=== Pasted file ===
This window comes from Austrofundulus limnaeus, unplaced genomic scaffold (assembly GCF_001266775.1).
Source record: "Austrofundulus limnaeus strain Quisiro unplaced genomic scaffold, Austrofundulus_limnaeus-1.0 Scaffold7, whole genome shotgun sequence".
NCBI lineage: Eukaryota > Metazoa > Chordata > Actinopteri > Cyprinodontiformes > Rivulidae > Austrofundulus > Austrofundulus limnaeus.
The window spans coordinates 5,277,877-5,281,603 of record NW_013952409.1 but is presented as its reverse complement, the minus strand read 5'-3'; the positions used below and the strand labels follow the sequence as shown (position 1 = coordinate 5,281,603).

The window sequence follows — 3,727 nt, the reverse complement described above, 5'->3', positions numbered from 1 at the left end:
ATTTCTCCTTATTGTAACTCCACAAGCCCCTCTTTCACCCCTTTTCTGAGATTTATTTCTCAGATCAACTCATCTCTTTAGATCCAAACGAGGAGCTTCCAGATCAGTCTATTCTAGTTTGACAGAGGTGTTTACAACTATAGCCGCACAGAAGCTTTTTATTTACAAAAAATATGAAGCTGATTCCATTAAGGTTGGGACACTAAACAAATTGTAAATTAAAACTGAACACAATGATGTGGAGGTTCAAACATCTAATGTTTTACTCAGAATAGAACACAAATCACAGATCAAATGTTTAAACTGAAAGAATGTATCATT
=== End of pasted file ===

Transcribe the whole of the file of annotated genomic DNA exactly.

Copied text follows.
This window comes from Austrofundulus limnaeus, unplaced genomic scaffold (assembly GCF_001266775.1).
Source record: "Austrofundulus limnaeus strain Quisiro unplaced genomic scaffold, Austrofundulus_limnaeus-1.0 Scaffold7, whole genome shotgun sequence".
NCBI lineage: Eukaryota > Metazoa > Chordata > Actinopteri > Cyprinodontiformes > Rivulidae > Austrofundulus > Austrofundulus limnaeus.
The window spans coordinates 5,277,877-5,281,603 of record NW_013952409.1 but is presented as its reverse complement, the minus strand read 5'-3'; the positions used below and the strand labels follow the sequence as shown (position 1 = coordinate 5,281,603).

The window sequence follows — 3,727 nt, the reverse complement described above, 5'->3', positions numbered from 1 at the left end:
ATTTCTCCTTATTGTAACTCCACAAGCCCCTCTTTCACCCCTTTTCTGAGATTTATTTCTCAGATCAACTCATCTCTTTAGATCCAAACGAGGAGCTTCCAGATCAGTCTATTCTAGTTTGACAGAGGTGTTTACAACTATAGCCGCACAGAAGCTTTTTATTTACAAAAAATATGAAGCTGATTCCATTAAGGTTGGGACACTAAACAAATTGTAAATTAAAACTGAACACAATGATGTGGAGGTTCAAACATCTAATGTTTTACTCAGAATAGAACACAAATCACAGATCAAATGTTTAAACTGAAAGAATGTATCATT